Baby Corner
Member Login



Pregnancy Week by Week Newsletter

Enter Your Due Date


Pregnancy Week by Week

Not sure of your due date? Find out with our due date calculator.


New Today at Baby Corner

Follow Us!

Pregnancy Community
You are here: Home - Pregnancy - Pregnancy Complications

Abdominal Pain in Pregnancy: What's Normal and What's Not?

by Katlyn Joy | August 11, 2014 12:00 AM
0 Comments


When you find out you're pregnant, every ache and twinge is accompanied by at least a bit of concern. "What's that?" or "Is this something I should call the doctor about?"

You shouldn't panic. The majority of abdominal pains in pregnancy are benign and simply annoyances that will subside soon enough. Some can be alleviated, or even prevented, while a few things can be a signal that something needs medical attention.

Adbominal Pain In Early Pregnancy

In the first several weeks of pregnancy, you may feel abdominal pressure or bloating not unlike the warning symptoms of an impending period. Sometimes the pain is slightly more uncomfortable or changed a bit, but it can be enough to throw you off from suspecting pregnancy, since you are confident your period is about to start.

The rush of hormones in early pregnancy can mess with your typical digestion patterns, and constipation is likely to occur at any point in pregnancy. This can cause abdominal pain. Likewise, the hormones relax muscles including those that keep your food where it belongs, which means an increase in indigestion and heartburn. Add a growing baby to the equation, and you have a reason for a tummy ache throughout your pregnancy.

More serious causes of abdominal pain in early pregnancy would include ectopic pregnancy or miscarriage. Ectopic pregnancy occurs when a fertilized egg implants somewhere other than the uterus, most typically the fallopian tube, hence the other term for the condition; tubal pregnancy.

The symptoms of an ectopic pregnancy include light bleeding, cramping, tenderness and pain in your abdomen, back, or shoulder pain, faintness or dizziness. If you suspect an ectopic pregnancy, seek medical attention right away. Ectopic pregnancies can be serious, and the faintness and lightheadedness can be associated with a rupture of the fallopian tube. To save the tube and possibly a life, get medical help as soon as possible.

The symptoms of a miscarriage include spotting or bleeding, which will typically increase. Cramps and pain will also increase in severity. Should you be in early pregnancy and experience spotting or cramping, call your doctor. It may be perfectly normal, but it's always best to check.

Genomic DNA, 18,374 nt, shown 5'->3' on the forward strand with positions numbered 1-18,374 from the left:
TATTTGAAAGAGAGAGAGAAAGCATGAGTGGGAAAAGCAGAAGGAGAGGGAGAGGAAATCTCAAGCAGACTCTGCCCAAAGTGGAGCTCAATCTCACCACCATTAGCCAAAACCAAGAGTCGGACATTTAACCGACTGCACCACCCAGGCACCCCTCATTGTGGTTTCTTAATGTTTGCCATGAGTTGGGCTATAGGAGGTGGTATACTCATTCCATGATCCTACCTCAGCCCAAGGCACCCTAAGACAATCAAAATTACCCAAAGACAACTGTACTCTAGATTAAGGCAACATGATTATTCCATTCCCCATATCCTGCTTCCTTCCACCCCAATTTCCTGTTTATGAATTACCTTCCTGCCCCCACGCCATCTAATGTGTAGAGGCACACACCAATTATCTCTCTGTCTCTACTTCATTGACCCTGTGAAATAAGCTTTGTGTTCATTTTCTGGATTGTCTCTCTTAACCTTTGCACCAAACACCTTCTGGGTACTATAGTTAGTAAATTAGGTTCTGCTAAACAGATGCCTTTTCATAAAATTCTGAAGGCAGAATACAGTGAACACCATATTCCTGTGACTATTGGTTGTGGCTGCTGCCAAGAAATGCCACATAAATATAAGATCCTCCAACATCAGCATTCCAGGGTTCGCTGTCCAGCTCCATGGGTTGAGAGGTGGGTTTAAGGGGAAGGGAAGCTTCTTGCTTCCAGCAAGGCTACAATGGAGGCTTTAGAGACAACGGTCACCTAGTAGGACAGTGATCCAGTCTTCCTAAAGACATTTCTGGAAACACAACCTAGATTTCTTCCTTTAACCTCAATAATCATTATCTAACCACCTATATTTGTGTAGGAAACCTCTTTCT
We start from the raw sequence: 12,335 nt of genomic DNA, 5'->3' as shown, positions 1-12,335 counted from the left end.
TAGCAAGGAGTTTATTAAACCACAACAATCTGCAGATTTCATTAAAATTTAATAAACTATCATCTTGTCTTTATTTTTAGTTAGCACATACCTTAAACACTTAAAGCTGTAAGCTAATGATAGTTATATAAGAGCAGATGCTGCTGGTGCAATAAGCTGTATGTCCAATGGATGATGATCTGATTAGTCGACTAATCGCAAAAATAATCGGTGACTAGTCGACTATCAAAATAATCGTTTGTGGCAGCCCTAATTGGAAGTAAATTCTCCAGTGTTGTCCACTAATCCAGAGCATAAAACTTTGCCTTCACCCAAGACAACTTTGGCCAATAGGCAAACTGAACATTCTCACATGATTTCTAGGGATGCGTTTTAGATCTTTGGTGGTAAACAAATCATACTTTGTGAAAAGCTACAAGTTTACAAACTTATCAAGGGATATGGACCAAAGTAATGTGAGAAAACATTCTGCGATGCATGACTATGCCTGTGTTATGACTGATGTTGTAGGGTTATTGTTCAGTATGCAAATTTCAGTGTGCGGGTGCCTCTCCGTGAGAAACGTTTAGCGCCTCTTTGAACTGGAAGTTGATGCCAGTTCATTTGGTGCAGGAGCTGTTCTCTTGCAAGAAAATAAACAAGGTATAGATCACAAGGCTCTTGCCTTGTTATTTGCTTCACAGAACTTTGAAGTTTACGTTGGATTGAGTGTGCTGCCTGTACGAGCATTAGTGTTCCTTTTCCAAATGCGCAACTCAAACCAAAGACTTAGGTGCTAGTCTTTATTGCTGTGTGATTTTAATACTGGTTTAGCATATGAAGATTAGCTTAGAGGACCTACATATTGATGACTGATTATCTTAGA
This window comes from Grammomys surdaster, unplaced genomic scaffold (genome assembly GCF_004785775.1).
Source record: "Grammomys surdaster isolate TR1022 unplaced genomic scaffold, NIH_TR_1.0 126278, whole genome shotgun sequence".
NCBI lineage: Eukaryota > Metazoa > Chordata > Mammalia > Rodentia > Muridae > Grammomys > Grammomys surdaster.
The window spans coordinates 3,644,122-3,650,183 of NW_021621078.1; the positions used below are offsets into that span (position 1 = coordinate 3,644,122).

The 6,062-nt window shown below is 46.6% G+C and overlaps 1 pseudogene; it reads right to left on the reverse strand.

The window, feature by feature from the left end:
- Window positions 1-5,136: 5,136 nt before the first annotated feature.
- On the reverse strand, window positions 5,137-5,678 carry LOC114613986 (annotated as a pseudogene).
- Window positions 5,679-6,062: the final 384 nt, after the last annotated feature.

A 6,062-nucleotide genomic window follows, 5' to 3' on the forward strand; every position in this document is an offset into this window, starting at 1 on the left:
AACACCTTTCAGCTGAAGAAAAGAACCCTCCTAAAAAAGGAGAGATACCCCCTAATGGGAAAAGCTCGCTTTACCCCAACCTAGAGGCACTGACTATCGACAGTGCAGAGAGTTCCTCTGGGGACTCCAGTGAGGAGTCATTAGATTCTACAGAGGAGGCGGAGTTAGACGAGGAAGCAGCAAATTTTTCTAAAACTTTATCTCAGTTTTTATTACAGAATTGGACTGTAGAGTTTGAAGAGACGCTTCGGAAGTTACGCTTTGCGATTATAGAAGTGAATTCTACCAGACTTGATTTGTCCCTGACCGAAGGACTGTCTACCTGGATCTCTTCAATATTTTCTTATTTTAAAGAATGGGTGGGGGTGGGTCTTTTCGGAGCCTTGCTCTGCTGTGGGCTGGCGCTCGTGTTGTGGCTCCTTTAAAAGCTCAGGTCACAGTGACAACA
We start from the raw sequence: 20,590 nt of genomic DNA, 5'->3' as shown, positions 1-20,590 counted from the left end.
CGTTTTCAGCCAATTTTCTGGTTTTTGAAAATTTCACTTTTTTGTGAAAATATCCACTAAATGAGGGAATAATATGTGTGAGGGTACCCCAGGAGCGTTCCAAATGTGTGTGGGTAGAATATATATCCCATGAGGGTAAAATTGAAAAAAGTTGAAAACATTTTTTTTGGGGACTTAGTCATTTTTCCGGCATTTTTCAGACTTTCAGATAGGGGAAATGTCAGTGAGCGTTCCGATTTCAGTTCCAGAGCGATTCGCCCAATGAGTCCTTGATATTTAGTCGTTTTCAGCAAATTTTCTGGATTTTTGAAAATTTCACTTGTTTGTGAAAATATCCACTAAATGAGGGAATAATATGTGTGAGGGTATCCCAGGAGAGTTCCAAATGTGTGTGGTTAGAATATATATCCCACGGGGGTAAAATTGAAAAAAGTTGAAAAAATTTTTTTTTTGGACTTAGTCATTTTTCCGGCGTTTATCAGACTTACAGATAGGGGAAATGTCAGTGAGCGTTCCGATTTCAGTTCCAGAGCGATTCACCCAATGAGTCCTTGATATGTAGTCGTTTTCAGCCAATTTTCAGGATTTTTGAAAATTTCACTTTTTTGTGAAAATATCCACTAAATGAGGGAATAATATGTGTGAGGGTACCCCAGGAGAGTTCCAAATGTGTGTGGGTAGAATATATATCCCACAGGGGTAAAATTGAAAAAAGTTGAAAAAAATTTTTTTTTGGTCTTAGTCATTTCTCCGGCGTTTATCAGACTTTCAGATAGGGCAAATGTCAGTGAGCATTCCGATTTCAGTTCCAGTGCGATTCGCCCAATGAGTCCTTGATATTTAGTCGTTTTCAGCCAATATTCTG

Abdominal Pain in Later Pregnancy

One big cause of abdominal pain in pregnancy is a condition called round ligament pain. This is caused by a particular ligament that attaches to your uterus being stretched or strained with movement. It will feel much like a jabbing pain, or a rubber band snapping in your lower abdomen or groin area on either or both sides. Sneezing, coughing and laughing can all trigger this type of pain. To help, avoid sudden movements, and do stretching exercises regularly such as prenatal yoga.

Many moms feel a lot of pressure on their bladder during later pregnancy, as the baby weighs down on the area. Another cause however, can be a urinary tract infection. It can be difficult during later pregnancy to adequately empty the bladder, leading to an infection. UTIs are common in pregnancy, and this is one reason for all that peeing in a cup at each doctor appointment. Left untreated, it will lead to a more serious infection, affecting the kidneys.

Later in pregnancy, harmless practice contractions called Braxton Hicks, can cause some abdominal discomfort. Just relax; your body is getting ready for the big event of labor.

More serious causes of abdominal pain are much rarer and include placental abruption, preterm labor and uterine rupture.

Placental abruption happens when the placenta shears from the uterine wall prior to labor. It will cause severe pain and bleeding and is a life-threatening situation. It can cause fetal demise and the mother can hemorrhage. Should this be suspected, call 911.

Uterine rupture is most commonly seen in women who have had previous cesareans and are having a vaginal birth. It will cause heavy bleeding and severe abdominal pain. It is less likely to occur at home, unless you stay at home in later labor. Should you suspect this, however, call 911 without delay.

Finally, preterm labor will come on with spotting, back pain, abdominal pain and cramping. If you suspect early labor, call your doctor immediately.


Related Articles

Causes of Bleeding During Pregnancy

Ectopic Pregnancy

Anemia in Pregnancy

Coping With Bedrest During Pregnancy

How to Cope With a Pregnancy Loss

From around the web

Comments


Be the first to add your comment, or ask a question.

Add Comment

You are commenting as Guest.
Please register or login if you would like to be notified by email of replies to your comment.

Type your comment in the box below.